Former Brighton Resident and Son Convicted in Real Estate Investment Fraud
|U.S. Attorney’s Office March 27, 2013|
A Brighton businessman and his son were found guilty today by a federal jury of conspiracy and multiple counts of wire fraud, announced United States Attorney Barbara L. McQuade.
U.S. Attorney McQuade was joined in the announcement by Robert D. Foley, III, Special Agent in Charge of the Detroit Office of the Federal Bureau of Investigation, and Merri Jo Gillette, Regional Director of the Chicago Office of the Securities and Exchange Commission.
The jury convicted John Bravata, 45, and Antonio Bravata, 25, after an eight-week trial before U.S. District Judge Paul D. Borman.
As part of the same prosecution, a guilty plea to wire fraud was entered by Richard J. Trabulsy, 32, of Canton, a former business partner of John Bravata.
The evidence at trial showed that from 2006 to 2009, John Bravata conspired with his son Antonio Bravata to defraud more than 500 investors of more than $50 million, money that largely represented the life savings of investors. In executing the scheme to defraud John and Antonio Bravata solicited money for their company “BBC Equities” by using false and fraudulent statements and promises. These false statements included promises of guaranteed safety of principal and high interest returns. Rather than investing the money in safe real estate transactions as promised, a large portion of the money was used by the defendants to support their lavish lifestyles.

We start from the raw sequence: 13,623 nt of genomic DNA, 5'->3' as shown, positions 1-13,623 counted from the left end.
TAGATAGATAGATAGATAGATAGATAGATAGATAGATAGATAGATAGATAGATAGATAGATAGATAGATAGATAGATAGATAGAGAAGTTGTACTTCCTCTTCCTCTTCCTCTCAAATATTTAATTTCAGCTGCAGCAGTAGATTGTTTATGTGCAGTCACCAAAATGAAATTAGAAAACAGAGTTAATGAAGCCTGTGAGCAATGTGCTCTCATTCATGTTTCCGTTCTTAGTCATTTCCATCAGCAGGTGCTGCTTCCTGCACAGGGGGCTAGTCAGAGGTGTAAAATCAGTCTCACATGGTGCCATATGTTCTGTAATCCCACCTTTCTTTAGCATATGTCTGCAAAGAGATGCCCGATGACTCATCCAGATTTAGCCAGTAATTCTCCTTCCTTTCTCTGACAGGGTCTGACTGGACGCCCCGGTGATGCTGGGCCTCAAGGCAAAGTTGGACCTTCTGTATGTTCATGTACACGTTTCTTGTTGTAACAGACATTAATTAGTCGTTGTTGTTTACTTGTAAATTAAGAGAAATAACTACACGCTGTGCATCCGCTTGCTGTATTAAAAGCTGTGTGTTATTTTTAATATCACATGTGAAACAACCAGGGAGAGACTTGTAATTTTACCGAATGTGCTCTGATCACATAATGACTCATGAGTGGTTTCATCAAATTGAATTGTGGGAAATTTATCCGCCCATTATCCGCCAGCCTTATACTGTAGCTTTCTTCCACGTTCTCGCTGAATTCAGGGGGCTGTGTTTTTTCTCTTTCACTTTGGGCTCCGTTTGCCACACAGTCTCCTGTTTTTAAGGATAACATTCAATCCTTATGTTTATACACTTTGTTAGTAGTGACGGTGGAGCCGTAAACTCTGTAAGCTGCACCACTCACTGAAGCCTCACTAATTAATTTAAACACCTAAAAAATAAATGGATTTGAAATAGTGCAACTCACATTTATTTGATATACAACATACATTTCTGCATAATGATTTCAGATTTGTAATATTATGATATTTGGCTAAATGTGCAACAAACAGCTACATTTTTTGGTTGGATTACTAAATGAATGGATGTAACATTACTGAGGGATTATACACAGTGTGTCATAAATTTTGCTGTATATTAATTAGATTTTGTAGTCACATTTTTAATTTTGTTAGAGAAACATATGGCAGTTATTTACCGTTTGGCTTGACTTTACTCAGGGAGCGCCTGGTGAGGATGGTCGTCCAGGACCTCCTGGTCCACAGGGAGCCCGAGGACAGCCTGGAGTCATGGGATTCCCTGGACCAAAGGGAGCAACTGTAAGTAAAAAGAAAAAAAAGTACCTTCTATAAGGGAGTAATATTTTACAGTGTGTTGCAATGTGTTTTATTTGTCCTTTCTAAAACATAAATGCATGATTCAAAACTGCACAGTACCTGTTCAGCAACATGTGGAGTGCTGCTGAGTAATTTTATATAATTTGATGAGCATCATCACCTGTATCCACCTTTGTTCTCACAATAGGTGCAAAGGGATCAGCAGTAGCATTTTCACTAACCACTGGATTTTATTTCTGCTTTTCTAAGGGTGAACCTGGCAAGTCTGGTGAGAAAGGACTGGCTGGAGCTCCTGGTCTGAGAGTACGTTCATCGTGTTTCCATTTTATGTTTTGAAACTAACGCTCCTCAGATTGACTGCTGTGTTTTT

Both John Bravata and Antonio Bravata furthered their scheme to defraud through free lunch seminars that targeted retirees. At these presentations, they not only made false promises of a safe investment, but they falsely claimed that they did not get paid unless the company was profitable, that no fees or commissions would be charged or taken on investments, and that real estate was purchased with cash.
John Bravata was convicted of conspiracy to commit mail and wire fraud and 15 counts of wire fraud. Antonio Bravata was convicted of conspiracy to commit mail and wire fraud. Each count carries a maximum possible penalty of 20 years in prison and a $250,000 fine.
“White-collar criminals may use sophisticated methods, but their crime is nothing more than stealing other people’s money,” McQuade said. “These defendants targeted and preyed upon victims and stole their life savings. Many of these victims are seniors who lack the resources or the time to recoup the loss.”
FBI Special Agent in Charge Foley stated, “These individuals engaged in an investment scheme that stole millions of dollars from hundreds of investors. The FBI is committed to stopping such predatory acts and holding criminals responsible.”
Sentencing has been set for June 18, 2013. Bond was continued as to defendant Antonio Bravata. John Bravata’s detention was continued.
The case was prosecuted by Assistant United States Attorneys Frances Carlson and Karen Reynolds, as well as Special Assistant United States Attorney Jonathan Polish. SAUSA Polish was detailed to this case from the Chicago Region of the Securites and Exchange Commission. The case was investigated by the FBI and the SEC.